Vignettes and Cameos
Vignette 25
TODAY'S CHURCH ECHOES CHAMINADE

Recent writings of theologians and popes have stressed the universal role of Mary in the life of the Church. An increasing awareness of the universality of Mary's relation to all persons, to all Christians, to the apostolate of the Church is plainly evident in the teaching of the ordinary magisterium, especially in the documents of recent popes.

Although Mary's Apostolic Mission has not been solemnly defined, it has certainly been stressed implicitly by recent papal pronouncements on Mary's Spiritual Motherhood, Co-redemption, Distribution of grace, and Queenship. For, it is contained and implied in these other doctrines.

Father Chaminade taught explicitly the apostolic role of Mary. Later Marianist writers, notably Father Emil Neubert, expanded this teaching. Theologians and popes have frequently alluded to it in modern times and taught it implicitly. Most of the non-Marianist writers who have treated the topic do not state clearly that Mary's maternal responsibility is a continuous mission and not a single act which ended on Calvary. But the apostolic responsibility of her Spiritual Maternity is part of her vocation. It is a participation and sharing in the apostolate of Christ our Redeemer.

The social and apostolic dimensions of Marian doctrine and cult are being developed only in modern times. The dynamic relations of Mary to us are both personal and communitarian; that is, she concerns herself with the welfare of individuals and also of social institutions. Mary's place in Christian spirituality and in the Christian apostolate regarding all members of the Mystical Body – clergy, religious, laity – is coming more plainly to the fore.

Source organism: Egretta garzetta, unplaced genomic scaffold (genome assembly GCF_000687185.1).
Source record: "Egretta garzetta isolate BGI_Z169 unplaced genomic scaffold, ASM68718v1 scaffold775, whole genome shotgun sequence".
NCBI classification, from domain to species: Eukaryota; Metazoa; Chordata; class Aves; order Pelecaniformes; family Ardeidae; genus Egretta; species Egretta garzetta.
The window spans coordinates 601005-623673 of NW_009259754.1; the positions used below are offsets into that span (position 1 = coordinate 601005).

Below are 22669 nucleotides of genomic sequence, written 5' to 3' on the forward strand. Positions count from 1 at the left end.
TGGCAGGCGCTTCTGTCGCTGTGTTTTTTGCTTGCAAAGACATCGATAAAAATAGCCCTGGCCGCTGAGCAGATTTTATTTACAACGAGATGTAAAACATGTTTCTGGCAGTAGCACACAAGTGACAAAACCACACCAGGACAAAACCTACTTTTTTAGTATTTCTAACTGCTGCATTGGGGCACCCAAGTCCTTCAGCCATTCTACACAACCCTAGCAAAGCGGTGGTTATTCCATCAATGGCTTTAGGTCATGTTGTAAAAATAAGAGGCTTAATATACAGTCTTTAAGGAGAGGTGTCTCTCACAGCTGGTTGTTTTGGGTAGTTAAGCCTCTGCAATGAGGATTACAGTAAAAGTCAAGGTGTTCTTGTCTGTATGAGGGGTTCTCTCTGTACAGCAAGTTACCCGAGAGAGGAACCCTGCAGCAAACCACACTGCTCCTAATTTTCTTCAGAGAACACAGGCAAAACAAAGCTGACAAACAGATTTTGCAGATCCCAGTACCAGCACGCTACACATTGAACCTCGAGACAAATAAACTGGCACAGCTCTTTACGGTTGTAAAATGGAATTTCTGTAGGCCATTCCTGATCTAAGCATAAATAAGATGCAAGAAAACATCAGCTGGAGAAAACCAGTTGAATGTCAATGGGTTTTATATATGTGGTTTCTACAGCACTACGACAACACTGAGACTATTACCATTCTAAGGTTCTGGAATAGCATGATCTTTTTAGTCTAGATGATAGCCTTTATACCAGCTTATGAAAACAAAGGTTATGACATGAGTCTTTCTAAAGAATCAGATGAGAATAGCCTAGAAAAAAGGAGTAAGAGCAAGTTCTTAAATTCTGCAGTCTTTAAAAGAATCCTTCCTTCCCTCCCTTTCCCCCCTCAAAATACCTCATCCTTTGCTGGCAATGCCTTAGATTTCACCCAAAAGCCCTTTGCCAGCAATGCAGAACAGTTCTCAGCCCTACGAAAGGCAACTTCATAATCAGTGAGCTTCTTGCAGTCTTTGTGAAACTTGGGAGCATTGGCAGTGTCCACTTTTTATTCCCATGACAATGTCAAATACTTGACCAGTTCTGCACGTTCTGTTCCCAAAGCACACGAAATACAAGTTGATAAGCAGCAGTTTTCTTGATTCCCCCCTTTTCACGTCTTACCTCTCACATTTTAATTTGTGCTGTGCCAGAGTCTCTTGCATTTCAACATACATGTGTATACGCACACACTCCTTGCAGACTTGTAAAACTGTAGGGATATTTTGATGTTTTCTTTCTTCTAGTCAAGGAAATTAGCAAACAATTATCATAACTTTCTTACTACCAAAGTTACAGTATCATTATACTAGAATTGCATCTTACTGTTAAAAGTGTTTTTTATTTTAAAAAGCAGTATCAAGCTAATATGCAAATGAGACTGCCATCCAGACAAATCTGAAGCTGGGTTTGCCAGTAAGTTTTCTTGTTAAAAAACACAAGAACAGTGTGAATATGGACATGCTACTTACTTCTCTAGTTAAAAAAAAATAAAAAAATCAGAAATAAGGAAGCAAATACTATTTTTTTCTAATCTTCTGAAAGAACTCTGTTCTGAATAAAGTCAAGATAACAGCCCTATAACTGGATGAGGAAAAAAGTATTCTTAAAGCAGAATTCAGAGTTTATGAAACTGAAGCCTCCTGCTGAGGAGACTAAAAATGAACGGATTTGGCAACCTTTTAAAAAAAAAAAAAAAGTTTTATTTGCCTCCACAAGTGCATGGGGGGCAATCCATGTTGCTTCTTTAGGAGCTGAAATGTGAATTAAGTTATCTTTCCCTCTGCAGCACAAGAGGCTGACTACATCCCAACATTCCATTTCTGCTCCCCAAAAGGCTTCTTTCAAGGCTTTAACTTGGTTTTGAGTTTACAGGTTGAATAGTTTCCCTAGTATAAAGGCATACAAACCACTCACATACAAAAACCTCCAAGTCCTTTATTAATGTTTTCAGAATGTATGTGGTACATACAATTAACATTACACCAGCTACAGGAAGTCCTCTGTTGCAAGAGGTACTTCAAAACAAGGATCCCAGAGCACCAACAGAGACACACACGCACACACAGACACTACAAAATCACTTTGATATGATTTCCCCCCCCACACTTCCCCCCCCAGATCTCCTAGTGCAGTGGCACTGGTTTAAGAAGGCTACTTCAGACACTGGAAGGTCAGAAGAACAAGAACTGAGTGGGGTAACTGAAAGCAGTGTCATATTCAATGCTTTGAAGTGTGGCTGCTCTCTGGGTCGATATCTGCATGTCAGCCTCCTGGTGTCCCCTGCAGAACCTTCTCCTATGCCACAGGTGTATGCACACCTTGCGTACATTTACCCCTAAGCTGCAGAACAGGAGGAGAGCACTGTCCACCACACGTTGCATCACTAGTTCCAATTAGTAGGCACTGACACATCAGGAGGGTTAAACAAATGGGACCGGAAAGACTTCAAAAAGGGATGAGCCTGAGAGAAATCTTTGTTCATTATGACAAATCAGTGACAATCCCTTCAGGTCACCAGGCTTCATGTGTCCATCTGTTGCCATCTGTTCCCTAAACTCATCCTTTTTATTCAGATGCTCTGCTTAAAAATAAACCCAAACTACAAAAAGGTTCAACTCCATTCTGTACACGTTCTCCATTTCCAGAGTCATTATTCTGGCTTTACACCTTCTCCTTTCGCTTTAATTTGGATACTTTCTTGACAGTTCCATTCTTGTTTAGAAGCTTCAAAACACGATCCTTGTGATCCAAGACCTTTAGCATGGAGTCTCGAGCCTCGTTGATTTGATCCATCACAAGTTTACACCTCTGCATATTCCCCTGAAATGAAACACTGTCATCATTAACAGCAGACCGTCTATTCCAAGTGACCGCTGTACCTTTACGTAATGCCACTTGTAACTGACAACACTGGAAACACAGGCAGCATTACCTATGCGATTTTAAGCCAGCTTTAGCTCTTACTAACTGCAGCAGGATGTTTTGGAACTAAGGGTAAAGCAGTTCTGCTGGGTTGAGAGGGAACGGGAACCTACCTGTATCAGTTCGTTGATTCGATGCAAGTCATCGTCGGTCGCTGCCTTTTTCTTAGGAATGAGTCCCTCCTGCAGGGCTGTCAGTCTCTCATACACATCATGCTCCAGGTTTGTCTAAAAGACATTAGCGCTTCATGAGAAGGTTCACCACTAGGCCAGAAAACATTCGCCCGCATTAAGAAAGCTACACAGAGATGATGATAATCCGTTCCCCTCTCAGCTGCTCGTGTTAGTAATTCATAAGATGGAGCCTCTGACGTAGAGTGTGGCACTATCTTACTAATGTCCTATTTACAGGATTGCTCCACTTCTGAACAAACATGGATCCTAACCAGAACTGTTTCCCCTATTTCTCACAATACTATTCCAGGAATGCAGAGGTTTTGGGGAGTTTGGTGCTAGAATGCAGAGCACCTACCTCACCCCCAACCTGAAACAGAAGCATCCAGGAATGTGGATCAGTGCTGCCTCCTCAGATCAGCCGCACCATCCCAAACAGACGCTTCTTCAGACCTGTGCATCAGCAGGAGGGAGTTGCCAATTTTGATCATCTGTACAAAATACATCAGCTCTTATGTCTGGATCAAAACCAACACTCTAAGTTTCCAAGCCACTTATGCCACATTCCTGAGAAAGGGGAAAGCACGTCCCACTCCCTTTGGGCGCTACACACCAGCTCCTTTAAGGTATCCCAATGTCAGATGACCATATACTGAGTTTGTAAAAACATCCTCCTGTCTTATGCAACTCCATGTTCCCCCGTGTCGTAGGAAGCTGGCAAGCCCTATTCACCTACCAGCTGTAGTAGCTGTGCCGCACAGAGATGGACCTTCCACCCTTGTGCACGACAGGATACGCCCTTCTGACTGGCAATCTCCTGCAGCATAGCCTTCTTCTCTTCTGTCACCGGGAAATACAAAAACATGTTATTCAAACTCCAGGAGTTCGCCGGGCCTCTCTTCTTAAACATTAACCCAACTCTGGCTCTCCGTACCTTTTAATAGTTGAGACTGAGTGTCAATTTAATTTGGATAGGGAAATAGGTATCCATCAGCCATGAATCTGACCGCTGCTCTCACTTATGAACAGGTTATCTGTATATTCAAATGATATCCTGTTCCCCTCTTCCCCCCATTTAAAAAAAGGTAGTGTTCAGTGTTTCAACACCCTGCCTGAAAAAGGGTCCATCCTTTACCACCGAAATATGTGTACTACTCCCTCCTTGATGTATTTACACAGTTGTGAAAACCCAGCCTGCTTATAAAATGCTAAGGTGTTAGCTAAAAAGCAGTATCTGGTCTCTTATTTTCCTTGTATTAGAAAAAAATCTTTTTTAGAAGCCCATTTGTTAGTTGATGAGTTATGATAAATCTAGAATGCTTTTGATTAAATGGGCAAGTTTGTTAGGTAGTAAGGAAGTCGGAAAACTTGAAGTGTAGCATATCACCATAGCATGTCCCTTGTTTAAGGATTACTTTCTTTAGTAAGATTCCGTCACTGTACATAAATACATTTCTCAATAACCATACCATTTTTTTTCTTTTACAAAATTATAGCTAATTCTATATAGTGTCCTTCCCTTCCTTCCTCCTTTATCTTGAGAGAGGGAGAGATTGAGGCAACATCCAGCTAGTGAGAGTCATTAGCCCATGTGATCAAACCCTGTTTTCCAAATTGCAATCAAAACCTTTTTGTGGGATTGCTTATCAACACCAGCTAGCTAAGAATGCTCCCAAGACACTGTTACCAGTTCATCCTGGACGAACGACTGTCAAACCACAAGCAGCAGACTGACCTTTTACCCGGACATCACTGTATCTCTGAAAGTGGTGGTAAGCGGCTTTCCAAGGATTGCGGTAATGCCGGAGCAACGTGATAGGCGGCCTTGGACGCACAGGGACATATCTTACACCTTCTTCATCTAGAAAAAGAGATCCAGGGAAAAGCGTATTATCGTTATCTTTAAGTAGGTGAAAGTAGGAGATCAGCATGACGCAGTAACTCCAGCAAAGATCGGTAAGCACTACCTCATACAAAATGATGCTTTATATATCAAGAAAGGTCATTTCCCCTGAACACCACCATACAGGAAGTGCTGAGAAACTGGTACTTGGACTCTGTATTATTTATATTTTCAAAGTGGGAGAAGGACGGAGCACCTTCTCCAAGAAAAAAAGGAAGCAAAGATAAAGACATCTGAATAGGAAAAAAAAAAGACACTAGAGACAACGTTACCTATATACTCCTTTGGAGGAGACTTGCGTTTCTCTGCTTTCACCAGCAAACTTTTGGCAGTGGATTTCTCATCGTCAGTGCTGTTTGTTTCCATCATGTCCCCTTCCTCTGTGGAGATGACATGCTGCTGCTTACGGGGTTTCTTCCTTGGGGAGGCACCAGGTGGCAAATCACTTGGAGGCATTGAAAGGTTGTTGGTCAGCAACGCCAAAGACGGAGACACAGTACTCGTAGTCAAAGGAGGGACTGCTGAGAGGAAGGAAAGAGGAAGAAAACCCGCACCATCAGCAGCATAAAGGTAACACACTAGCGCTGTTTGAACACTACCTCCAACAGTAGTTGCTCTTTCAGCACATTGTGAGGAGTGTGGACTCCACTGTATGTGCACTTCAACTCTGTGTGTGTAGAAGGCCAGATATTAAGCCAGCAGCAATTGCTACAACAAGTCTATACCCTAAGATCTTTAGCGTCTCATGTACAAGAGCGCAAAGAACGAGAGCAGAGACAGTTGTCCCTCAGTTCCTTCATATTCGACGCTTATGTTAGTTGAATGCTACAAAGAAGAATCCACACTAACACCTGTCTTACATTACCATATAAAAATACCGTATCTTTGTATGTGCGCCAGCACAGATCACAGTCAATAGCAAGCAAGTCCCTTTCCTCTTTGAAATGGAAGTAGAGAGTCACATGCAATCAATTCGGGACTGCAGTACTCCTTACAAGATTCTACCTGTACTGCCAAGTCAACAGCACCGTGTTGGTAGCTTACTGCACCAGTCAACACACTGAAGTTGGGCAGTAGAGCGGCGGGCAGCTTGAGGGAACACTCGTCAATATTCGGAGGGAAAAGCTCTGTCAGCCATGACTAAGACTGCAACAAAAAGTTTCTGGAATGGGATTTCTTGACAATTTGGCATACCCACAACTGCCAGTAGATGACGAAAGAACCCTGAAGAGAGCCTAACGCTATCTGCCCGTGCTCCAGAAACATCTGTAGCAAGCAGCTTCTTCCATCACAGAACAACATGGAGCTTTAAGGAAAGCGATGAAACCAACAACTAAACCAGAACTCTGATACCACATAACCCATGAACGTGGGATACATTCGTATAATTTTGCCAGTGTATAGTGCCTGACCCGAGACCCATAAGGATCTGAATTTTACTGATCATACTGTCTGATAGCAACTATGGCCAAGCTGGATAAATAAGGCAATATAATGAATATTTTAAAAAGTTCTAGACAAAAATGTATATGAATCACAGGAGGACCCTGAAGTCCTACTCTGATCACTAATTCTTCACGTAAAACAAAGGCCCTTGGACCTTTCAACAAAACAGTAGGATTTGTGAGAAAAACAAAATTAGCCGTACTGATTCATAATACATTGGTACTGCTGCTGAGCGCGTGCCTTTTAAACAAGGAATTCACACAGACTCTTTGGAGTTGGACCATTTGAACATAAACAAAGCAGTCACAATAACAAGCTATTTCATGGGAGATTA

Cameo 25
NEUBERT INTEGRATES CHAMINADE'S VIEW

In pulling together Father Chaminade's position and couching it in theological terms, Father Emil Neubert formulated this cogent conclusion, treating Mary's Apostolic Mission as an integral aspect of Mary's other functions.

These comparisons between Mary's Apostolic Mission and her role of Mother, Coredemptrix, and Distributrix of all graces permit us to affirm that this Mission is revealed. It does not follow as a simple logical consequence of these three functions of Mary which are revealed, but as a particular aspect, as an integral part of them, to the point of being identified with them. Under another name it is simply her role of Cordemptrix and above all of Mother and Distributrix of graces. It shares, consequently, in the certitude of these three functions, and we can say that it is revealed as truly as these three are, even if Tradition had never spoken explicitly of an Apostolic Mission of Mary. Provided the idea has been revealed, the name need not be.

While correct in its view, Father Neubert's conclusion is not the explicit teaching of the magisterium. The Apostolic Mission of Mary needs ecclesial identification to be a part of the deposit of faith strictly speaking.

 
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